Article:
We do not here decide under what circumstances negligence or delay on the part of the bank in forwarding the names of applicants to the insurer would work a different result. The obvious purport of the statute is to make credit life insurance subject to prompt availability or rejection. Any nonaction on the part of the insurer or its agents which would change the debtor's position to his detriment might well work an estoppel. It is clear from the facts in this case that the action was taken promptly in accordance with standard business procedures and that at no time after July 2, 1970 was the applicant in sound health so as to be an insurable risk. The insurer was justified in declining coverage.
The trial court did not err in granting defendants' motions for summary judgment.
EVANS, Judge, concurring specially.
1. Bank of Dade, one of the defendants, moved to dismiss the appeal because while the case was docketed on November 13, 1972, appellant's enumeration of errors and brief were filed not earlier than December 11, 1972, which was more than 20 days after this appeal was docketed, and was a failure by appellant to comply with Rule 14 (a) of the Court of Appeals.
But, effective March 2, 1972, the Court of Appeals amended said Rule 14 (a) and in effect eliminated any time limit for filing enumerations of error. Failure to file within 20 days is very lightly dealt with in this language in our amended rules, to wit: "Failure to file the enumeration of errors within the time specified in these rules shall be subject to contempt." (Emphasis supplied.)
I have been on this court for three and one-half years and thus far no one has been held in contempt during my tenure. But, should the Court of Appeals make up an order directing the filing of the enumerations of error, the subsequent failure to comply therewith renders the case subject to dismissal. Therefore, until that order is made and not complied with, appellants seem to have little or nothing to worry about.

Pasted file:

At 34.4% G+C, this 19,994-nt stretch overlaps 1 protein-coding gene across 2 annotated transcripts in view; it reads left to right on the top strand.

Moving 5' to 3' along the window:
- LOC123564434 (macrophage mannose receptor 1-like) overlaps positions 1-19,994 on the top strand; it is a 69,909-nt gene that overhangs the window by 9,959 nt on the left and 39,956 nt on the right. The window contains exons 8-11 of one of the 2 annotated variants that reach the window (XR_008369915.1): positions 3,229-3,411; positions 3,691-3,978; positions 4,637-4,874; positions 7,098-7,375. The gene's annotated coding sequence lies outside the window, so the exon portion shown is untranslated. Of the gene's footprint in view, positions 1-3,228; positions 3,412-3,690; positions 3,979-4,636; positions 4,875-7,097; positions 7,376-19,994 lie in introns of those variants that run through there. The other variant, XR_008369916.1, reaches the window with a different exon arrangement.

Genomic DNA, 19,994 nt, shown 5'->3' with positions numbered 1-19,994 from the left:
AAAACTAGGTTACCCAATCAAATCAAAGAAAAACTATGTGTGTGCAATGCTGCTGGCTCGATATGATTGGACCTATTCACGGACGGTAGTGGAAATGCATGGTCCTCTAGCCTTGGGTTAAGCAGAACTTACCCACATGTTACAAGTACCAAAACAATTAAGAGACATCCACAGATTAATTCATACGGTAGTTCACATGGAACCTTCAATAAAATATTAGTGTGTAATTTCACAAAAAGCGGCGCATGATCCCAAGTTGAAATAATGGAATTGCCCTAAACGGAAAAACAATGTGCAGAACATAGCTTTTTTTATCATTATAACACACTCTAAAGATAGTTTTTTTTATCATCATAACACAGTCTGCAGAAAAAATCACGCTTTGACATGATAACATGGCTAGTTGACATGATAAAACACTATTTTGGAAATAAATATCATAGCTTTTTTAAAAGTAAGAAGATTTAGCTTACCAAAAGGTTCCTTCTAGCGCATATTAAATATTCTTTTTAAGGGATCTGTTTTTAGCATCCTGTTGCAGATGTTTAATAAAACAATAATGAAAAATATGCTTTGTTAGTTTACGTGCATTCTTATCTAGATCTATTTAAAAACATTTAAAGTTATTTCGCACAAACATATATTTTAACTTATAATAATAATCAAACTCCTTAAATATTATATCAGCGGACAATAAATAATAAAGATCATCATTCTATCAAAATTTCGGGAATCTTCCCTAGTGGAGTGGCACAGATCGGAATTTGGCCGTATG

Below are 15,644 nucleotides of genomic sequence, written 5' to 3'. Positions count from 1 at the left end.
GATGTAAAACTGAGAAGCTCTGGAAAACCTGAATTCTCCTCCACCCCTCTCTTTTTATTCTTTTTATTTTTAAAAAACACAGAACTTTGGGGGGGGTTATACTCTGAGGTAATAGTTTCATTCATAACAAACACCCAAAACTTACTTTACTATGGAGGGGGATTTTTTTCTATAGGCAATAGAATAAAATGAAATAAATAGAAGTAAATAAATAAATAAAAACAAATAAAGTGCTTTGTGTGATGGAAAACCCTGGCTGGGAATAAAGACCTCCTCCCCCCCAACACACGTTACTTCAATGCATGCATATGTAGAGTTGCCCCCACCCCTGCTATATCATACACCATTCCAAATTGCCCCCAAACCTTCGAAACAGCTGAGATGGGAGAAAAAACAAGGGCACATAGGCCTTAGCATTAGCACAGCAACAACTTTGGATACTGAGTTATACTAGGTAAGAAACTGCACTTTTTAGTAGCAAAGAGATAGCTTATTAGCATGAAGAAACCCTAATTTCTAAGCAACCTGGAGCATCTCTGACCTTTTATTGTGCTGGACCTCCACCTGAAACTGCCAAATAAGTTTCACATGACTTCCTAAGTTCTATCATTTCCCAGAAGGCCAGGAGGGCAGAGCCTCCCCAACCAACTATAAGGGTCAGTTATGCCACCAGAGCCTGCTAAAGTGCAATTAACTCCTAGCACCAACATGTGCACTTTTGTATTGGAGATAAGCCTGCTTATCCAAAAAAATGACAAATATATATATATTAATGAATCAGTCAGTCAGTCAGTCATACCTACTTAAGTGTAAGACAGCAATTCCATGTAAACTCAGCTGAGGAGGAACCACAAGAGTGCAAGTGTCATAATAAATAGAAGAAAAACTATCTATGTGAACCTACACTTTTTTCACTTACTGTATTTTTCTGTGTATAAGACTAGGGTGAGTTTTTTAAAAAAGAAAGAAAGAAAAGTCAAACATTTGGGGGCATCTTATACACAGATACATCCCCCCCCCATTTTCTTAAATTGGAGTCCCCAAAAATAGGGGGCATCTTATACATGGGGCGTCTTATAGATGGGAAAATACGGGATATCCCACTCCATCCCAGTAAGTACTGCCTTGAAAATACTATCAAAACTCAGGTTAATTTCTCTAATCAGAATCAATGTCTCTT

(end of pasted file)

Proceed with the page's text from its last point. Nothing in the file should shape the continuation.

This is not in accord with my feelings about such matters. I believe there ought to be a definite and fixed time-table and schedule, and except for providential cause, dire results should attend the failure to comply with same.
I do not favor penalizing the vigilant and diligent attorney by allowing his tardy brethren to compete with him in the practice of law on equal terms. There is a rule in equity which applies with equal force to the entire practice of law, as follows, to wit: "Equity aids the vigilant and not the slothful." See Raines v. Clay, 161 Ga. 574, 578 (131 SE 499).
Our present-day tendency to liberalize the rules and to ignore time requirements is the very opposite of the above equitable rule and simply means that, "equity aids the slothful, and completely disregards the vigilant."
2. As to the second division of the opinion, I concur in the judgment only.
Fletcher & Watson, Dennis D. Watson, for appellees.
Willie V. Miller, for appellant.
ARGUED JANUARY 8, 1973 -- DECIDED APRIL 4, 1973.
Friday May 22 13:07 EDT